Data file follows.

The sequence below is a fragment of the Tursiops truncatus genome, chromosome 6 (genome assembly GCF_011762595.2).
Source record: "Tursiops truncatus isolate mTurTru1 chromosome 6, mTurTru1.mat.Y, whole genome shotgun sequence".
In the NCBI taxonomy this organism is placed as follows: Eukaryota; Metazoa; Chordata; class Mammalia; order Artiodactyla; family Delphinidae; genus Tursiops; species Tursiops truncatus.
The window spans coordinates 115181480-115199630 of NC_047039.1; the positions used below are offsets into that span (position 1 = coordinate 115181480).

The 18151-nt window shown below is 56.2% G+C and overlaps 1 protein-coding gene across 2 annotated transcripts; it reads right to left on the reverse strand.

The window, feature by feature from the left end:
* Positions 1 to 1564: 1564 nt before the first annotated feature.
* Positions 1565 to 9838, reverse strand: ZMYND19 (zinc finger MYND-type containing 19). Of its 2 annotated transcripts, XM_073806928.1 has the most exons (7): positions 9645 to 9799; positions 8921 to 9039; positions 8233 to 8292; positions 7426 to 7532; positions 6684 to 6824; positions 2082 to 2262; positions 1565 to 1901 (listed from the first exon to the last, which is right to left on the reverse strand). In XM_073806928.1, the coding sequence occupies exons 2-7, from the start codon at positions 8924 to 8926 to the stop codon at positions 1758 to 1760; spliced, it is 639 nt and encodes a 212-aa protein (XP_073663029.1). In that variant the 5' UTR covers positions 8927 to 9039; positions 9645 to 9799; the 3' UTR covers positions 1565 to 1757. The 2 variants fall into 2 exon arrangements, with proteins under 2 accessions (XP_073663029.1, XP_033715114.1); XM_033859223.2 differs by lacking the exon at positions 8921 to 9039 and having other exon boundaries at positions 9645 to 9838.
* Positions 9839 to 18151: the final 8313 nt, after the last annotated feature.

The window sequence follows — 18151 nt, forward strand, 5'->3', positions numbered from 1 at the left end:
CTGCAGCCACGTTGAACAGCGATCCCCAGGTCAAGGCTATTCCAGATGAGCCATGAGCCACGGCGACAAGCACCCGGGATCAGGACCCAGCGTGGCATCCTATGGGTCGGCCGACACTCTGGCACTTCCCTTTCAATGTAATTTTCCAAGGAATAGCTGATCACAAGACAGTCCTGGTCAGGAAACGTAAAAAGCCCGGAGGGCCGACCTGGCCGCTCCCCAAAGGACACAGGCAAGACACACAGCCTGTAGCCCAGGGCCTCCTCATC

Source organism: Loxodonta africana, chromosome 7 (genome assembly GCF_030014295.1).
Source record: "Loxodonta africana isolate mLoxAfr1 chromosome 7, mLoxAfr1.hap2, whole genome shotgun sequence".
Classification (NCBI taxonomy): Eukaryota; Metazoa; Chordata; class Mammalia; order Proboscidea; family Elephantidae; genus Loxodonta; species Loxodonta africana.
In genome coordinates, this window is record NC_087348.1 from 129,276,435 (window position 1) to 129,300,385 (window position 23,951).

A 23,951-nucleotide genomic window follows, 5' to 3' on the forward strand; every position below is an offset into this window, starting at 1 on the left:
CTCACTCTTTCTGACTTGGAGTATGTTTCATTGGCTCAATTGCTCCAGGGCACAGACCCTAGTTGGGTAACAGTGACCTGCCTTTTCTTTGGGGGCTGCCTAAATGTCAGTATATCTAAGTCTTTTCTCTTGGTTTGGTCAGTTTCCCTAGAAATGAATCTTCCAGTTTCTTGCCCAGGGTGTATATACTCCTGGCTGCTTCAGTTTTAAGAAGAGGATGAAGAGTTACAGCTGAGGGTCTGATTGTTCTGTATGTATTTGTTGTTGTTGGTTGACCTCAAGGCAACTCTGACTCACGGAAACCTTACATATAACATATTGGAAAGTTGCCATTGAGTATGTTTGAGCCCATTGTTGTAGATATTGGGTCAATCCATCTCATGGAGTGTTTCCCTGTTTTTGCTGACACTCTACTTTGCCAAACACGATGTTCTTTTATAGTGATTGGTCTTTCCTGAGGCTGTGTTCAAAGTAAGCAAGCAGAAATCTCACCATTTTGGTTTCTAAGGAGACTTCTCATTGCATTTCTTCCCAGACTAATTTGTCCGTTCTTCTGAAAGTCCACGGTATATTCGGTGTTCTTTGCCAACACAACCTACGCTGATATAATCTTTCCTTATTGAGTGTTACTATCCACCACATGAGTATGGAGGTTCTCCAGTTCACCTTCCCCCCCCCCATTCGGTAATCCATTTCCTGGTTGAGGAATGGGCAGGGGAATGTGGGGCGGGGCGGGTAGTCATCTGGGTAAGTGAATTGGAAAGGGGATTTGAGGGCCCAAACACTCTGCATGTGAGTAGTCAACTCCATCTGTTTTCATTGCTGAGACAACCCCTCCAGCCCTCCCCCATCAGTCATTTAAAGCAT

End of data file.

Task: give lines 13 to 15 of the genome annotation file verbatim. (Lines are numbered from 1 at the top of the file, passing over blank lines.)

Source record: "Loxodonta africana isolate mLoxAfr1 chromosome 7, mLoxAfr1.hap2, whole genome shotgun sequence".
Classification (NCBI taxonomy): Eukaryota; Metazoa; Chordata; class Mammalia; order Proboscidea; family Elephantidae; genus Loxodonta; species Loxodonta africana.
In genome coordinates, this window is record NC_087348.1 from 129,276,435 (window position 1) to 129,300,385 (window position 23,951).